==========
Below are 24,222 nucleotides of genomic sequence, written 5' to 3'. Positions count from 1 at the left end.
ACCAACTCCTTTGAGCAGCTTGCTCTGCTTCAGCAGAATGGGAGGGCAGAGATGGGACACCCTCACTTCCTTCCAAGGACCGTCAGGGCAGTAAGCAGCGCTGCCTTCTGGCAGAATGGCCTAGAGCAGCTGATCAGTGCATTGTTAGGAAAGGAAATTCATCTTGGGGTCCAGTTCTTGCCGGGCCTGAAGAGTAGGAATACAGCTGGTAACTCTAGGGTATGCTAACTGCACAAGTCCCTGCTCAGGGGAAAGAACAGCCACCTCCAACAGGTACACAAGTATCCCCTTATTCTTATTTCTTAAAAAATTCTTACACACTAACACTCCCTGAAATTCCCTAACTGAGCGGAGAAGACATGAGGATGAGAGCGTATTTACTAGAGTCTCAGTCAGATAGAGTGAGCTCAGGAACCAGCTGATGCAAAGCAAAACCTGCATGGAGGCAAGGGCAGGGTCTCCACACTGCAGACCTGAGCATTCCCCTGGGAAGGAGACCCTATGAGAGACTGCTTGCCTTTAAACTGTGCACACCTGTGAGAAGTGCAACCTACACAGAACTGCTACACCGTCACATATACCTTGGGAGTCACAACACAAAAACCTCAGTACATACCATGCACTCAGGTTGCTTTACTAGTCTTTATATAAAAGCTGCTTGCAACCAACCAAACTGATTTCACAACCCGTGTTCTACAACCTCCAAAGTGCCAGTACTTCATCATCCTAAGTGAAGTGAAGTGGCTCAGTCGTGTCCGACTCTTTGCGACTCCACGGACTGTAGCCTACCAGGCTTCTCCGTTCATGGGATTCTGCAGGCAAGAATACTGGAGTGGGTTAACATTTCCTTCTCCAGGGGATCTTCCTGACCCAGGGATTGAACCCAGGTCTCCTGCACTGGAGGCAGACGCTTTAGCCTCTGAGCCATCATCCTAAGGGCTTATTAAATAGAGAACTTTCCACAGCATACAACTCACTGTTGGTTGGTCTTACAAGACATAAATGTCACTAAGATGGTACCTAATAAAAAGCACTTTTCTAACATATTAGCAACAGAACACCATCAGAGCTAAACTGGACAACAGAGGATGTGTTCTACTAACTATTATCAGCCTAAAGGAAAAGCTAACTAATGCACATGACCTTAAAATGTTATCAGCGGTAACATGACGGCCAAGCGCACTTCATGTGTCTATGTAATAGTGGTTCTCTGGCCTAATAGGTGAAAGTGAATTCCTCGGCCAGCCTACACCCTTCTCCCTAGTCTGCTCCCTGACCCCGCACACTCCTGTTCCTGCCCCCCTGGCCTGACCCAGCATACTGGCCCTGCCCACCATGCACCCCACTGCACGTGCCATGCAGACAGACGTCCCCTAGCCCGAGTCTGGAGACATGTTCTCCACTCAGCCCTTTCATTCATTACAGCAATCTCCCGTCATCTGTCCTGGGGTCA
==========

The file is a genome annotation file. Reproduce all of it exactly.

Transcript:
Below are 24,222 nucleotides of genomic sequence, written 5' to 3'. Positions count from 1 at the left end.
ACCAACTCCTTTGAGCAGCTTGCTCTGCTTCAGCAGAATGGGAGGGCAGAGATGGGACACCCTCACTTCCTTCCAAGGACCGTCAGGGCAGTAAGCAGCGCTGCCTTCTGGCAGAATGGCCTAGAGCAGCTGATCAGTGCATTGTTAGGAAAGGAAATTCATCTTGGGGTCCAGTTCTTGCCGGGCCTGAAGAGTAGGAATACAGCTGGTAACTCTAGGGTATGCTAACTGCACAAGTCCCTGCTCAGGGGAAAGAACAGCCACCTCCAACAGGTACACAAGTATCCCCTTATTCTTATTTCTTAAAAAATTCTTACACACTAACACTCCCTGAAATTCCCTAACTGAGCGGAGAAGACATGAGGATGAGAGCGTATTTACTAGAGTCTCAGTCAGATAGAGTGAGCTCAGGAACCAGCTGATGCAAAGCAAAACCTGCATGGAGGCAAGGGCAGGGTCTCCACACTGCAGACCTGAGCATTCCCCTGGGAAGGAGACCCTATGAGAGACTGCTTGCCTTTAAACTGTGCACACCTGTGAGAAGTGCAACCTACACAGAACTGCTACACCGTCACATATACCTTGGGAGTCACAACACAAAAACCTCAGTACATACCATGCACTCAGGTTGCTTTACTAGTCTTTATATAAAAGCTGCTTGCAACCAACCAAACTGATTTCACAACCCGTGTTCTACAACCTCCAAAGTGCCAGTACTTCATCATCCTAAGTGAAGTGAAGTGGCTCAGTCGTGTCCGACTCTTTGCGACTCCACGGACTGTAGCCTACCAGGCTTCTCCGTTCATGGGATTCTGCAGGCAAGAATACTGGAGTGGGTTAACATTTCCTTCTCCAGGGGATCTTCCTGACCCAGGGATTGAACCCAGGTCTCCTGCACTGGAGGCAGACGCTTTAGCCTCTGAGCCATCATCCTAAGGGCTTATTAAATAGAGAACTTTCCACAGCATACAACTCACTGTTGGTTGGTCTTACAAGACATAAATGTCACTAAGATGGTACCTAATAAAAAGCACTTTTCTAACATATTAGCAACAGAACACCATCAGAGCTAAACTGGACAACAGAGGATGTGTTCTACTAACTATTATCAGCCTAAAGGAAAAGCTAACTAATGCACATGACCTTAAAATGTTATCAGCGGTAACATGACGGCCAAGCGCACTTCATGTGTCTATGTAATAGTGGTTCTCTGGCCTAATAGGTGAAAGTGAATTCCTCGGCCAGCCTACACCCTTCTCCCTAGTCTGCTCCCTGACCCCGCACACTCCTGTTCCTGCCCCCCTGGCCTGACCCAGCATACTGGCCCTGCCCACCATGCACCCCACTGCACGTGCCATGCAGACAGACGTCCCCTAGCCCGAGTCTGGAGACATGTTCTCCACTCAGCCCTTTCATTCATTACAGCAATCTCCCGTCATCTGTCCTGGGGTCA